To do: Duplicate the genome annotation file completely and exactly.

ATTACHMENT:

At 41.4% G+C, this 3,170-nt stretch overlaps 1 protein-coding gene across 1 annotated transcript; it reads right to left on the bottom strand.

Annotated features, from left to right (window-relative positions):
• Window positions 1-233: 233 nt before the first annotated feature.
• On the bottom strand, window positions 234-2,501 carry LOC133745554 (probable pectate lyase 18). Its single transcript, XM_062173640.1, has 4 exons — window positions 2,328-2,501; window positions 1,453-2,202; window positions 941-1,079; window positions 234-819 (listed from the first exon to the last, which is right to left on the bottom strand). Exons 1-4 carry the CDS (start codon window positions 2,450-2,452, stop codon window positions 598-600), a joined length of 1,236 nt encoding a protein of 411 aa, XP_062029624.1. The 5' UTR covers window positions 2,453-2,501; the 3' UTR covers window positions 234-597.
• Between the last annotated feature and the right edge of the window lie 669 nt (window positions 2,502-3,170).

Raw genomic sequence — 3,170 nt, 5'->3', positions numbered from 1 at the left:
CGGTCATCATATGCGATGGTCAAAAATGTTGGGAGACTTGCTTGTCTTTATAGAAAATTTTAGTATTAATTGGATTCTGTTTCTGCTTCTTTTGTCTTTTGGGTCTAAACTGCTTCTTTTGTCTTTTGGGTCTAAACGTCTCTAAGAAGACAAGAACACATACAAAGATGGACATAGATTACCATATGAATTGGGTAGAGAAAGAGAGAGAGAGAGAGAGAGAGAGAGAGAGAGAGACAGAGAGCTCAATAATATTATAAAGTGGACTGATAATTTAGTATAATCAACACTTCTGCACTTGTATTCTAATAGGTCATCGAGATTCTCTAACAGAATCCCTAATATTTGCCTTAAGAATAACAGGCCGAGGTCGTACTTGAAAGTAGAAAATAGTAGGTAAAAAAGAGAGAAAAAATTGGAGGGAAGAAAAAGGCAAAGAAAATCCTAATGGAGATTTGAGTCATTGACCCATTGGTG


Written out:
At 41.4% G+C, this 3,170-nt stretch overlaps 1 protein-coding gene across 1 annotated transcript; it reads right to left on the bottom strand.

Annotated features, from left to right (window-relative positions):
• Window positions 1-233: 233 nt before the first annotated feature.
• On the bottom strand, window positions 234-2,501 carry LOC133745554 (probable pectate lyase 18). Its single transcript, XM_062173640.1, has 4 exons — window positions 2,328-2,501; window positions 1,453-2,202; window positions 941-1,079; window positions 234-819 (listed from the first exon to the last, which is right to left on the bottom strand). Exons 1-4 carry the CDS (start codon window positions 2,450-2,452, stop codon window positions 598-600), a joined length of 1,236 nt encoding a protein of 411 aa, XP_062029624.1. The 5' UTR covers window positions 2,453-2,501; the 3' UTR covers window positions 234-597.
• Between the last annotated feature and the right edge of the window lie 669 nt (window positions 2,502-3,170).

Raw genomic sequence — 3,170 nt, 5'->3', positions numbered from 1 at the left:
CGGTCATCATATGCGATGGTCAAAAATGTTGGGAGACTTGCTTGTCTTTATAGAAAATTTTAGTATTAATTGGATTCTGTTTCTGCTTCTTTTGTCTTTTGGGTCTAAACTGCTTCTTTTGTCTTTTGGGTCTAAACGTCTCTAAGAAGACAAGAACACATACAAAGATGGACATAGATTACCATATGAATTGGGTAGAGAAAGAGAGAGAGAGAGAGAGAGAGAGAGAGAGAGAGACAGAGAGCTCAATAATATTATAAAGTGGACTGATAATTTAGTATAATCAACACTTCTGCACTTGTATTCTAATAGGTCATCGAGATTCTCTAACAGAATCCCTAATATTTGCCTTAAGAATAACAGGCCGAGGTCGTACTTGAAAGTAGAAAATAGTAGGTAAAAAAGAGAGAAAAAATTGGAGGGAAGAAAAAGGCAAAGAAAATCCTAATGGAGATTTGAGTCATTGACCCATTGGTG